I went on Ted Berg’s Baseball Show over at SNY.TV this afternoon to help Ted scout the Braves in advance of the Mets-Braves series. I used the phrases “atrocious,” “terrible” and “sink hole” to describe the Braves’ play of late, so that was fun. I also made two pretty bad errors:
1. I called Fredi Gonzalez “Freddie Freeman” which is something I’ve been doing while writing since spring training and can’t seem to stop; and
2. I said that the Braves don’t give a long leash to young players. This is patently false and I knew it as soon as I got off the phone with Ted. I had this concept in my brain a couple of years ago for reasons that aren’t clear, and then someone who is not a Braves fan — and thus more objective than me — pointed out to me that I was full of beans. And since then I’ve noticed and appreciated that the Braves do, in fact, give young players a lot of chances, actually, and one need look no further than the presence of Jason Heyward, Freeman, Craig Kimbrel and Jonny Venters in key positions to realize it.
What I said about Freeman still stands — the Braves have no choice but to stick with him no matter how bad he hits — but why I auto-piloted to that “the Braves keep young players on a short leash” thing is a mystery to me. Just wasn’t thinking. This simply is not the case and hasn’t been for, like, a decade at least, even if it was ever true.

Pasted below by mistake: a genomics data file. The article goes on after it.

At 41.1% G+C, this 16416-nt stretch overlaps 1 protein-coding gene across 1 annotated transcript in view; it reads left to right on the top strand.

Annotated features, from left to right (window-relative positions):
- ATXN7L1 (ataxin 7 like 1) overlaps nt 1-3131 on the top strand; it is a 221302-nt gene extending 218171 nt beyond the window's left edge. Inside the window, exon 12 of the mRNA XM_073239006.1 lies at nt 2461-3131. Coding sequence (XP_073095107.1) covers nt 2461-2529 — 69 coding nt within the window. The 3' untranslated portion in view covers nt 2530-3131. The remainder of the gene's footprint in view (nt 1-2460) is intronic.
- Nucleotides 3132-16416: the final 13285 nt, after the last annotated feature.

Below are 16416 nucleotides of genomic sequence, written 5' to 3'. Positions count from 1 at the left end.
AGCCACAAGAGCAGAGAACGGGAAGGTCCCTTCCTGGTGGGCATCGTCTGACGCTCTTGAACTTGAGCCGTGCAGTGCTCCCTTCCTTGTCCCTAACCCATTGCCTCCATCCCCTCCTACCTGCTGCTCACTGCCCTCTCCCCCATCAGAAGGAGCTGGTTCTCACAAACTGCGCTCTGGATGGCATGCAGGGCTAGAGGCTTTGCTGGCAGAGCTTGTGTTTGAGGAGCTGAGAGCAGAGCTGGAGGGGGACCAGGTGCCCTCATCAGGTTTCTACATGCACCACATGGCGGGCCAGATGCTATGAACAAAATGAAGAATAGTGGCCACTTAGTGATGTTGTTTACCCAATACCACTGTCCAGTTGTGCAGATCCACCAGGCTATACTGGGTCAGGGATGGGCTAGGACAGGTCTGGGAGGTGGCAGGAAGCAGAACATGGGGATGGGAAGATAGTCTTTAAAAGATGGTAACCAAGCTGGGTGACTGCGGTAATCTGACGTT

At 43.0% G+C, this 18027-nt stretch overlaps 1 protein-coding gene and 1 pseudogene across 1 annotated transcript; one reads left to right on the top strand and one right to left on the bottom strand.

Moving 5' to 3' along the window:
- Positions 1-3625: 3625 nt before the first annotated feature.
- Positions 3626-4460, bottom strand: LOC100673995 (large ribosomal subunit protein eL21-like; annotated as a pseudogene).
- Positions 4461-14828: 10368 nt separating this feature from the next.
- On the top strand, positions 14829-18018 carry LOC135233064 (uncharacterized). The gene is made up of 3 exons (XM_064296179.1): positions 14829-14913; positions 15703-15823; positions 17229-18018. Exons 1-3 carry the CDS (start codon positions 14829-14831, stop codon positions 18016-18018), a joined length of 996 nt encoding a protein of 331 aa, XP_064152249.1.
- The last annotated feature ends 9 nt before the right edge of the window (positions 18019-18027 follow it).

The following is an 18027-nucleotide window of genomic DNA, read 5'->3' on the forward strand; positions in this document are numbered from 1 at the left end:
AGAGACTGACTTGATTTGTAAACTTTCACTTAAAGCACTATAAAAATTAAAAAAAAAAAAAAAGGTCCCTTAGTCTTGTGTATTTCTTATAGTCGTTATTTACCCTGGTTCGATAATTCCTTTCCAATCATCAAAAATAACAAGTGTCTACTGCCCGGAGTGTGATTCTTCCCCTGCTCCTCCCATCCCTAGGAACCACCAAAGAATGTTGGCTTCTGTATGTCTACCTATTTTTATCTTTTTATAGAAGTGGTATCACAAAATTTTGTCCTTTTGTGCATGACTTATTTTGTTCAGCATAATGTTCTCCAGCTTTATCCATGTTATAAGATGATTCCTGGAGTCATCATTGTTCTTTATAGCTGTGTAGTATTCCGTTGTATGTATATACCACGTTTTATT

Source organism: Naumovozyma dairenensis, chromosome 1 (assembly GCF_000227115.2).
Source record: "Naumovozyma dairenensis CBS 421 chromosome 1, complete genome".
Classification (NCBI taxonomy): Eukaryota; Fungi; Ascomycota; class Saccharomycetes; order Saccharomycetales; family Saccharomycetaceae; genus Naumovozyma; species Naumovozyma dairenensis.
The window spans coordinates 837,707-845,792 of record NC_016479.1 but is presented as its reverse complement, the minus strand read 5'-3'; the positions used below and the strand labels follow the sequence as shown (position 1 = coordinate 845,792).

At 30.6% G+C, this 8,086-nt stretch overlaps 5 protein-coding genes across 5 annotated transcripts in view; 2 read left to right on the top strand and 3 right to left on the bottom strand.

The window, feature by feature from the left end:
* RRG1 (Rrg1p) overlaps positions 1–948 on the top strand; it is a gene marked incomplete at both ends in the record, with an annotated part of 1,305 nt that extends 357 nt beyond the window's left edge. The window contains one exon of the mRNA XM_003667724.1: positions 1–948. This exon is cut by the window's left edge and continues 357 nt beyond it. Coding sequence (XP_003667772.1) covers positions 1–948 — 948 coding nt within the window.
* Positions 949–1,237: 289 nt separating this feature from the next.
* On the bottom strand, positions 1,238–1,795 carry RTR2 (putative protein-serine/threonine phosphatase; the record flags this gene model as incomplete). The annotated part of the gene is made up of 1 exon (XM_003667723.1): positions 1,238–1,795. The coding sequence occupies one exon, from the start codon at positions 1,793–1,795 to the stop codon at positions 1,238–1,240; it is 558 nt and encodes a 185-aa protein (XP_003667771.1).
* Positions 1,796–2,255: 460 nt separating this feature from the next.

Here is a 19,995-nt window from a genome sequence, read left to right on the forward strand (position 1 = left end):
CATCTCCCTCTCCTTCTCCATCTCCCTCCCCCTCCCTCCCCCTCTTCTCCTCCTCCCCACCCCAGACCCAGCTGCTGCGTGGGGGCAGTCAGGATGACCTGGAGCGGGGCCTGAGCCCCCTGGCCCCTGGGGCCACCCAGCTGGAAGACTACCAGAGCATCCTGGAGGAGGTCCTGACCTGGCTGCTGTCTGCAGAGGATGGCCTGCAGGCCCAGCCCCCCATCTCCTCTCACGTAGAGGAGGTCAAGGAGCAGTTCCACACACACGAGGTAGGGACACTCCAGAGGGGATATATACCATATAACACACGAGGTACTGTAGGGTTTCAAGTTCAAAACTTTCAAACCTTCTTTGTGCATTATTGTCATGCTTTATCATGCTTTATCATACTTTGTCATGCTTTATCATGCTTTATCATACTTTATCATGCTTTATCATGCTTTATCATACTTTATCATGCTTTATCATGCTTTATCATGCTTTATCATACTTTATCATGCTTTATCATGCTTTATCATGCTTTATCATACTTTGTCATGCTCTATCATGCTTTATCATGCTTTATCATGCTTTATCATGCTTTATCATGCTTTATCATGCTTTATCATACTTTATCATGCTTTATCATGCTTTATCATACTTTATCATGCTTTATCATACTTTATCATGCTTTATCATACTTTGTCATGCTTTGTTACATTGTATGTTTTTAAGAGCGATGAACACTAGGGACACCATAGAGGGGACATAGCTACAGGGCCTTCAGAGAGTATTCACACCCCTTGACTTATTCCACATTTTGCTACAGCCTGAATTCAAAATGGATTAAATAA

Free agent right-hander Tim Lincecum isn’t ready to hang up his cleats just yet. At least, that’s the word from Lincecum’s agent, Rick Thurman, who says the 32-year-old is still “throwing and getting ready for the season” (via Andrew Baggarly of the San Jose Mercury News).
Lincecum may not be ready to enter retirement, but another quote from Thurman suggests that he’ll be picky about where he pitches next. He doesn’t appear open to pitching overseas, and despite not having a contract for 2017 (or even any serious suitors), the right-hander is set on pitching in the big leagues this year. Whether or not he’s willing to take a bullpen role to do so remains to be seen.
While Baggarly predicts some interest in the veteran righty, there’s not much in Lincecum’s recent history to inspire faith in him as a starter, or even a reliever. He picked up a one-year, $2.5 million contract with the Angels following his hip surgery in 2015, and went 2-6 in 2016 with a 9.16 ERA, 5.4 BB/9 and 7.5 SO/9 over 38 1/3 innings. At this point, a minor league contract seems like the surest path back to major league success, though he’s unlikely to find an open spot on the Giants’ or Angels’ rosters anytime soon.
Free agent right-hander Jeff Manship has reportedly signed with the NC Dinos of the Korea Baseball Organization, according to FanRag Sports’ Jon Heyman. The righty was non-tendered by the Indians in December.
Manship, 32, completed his second season with Cleveland in 2016. He delivered a 3.12 ERA, 4.6 BB/9 and 7.5 SO/9 rate over 43 1/3 innings, a slight decline after posting an 0.92 ERA with the club the year before. During eight years in the major leagues, Manship carries a 4.82 career ERA, 3.6 BB/9 and 6.4 SO/9 in multiple stints with the Twins, Rockies, Phillies and Indians.
The right-hander will be joined by fellow MLB transplants Eric Hacker and Xavier Scruggs, each of whom took one-year deals with the Dinos last month. Steve Adams of MLB Trade Rumors notes that each KBO team is allowed up to three foreign players, so Manship will round out the trio when he joins the roster. Any salary terms have yet to be disclosed.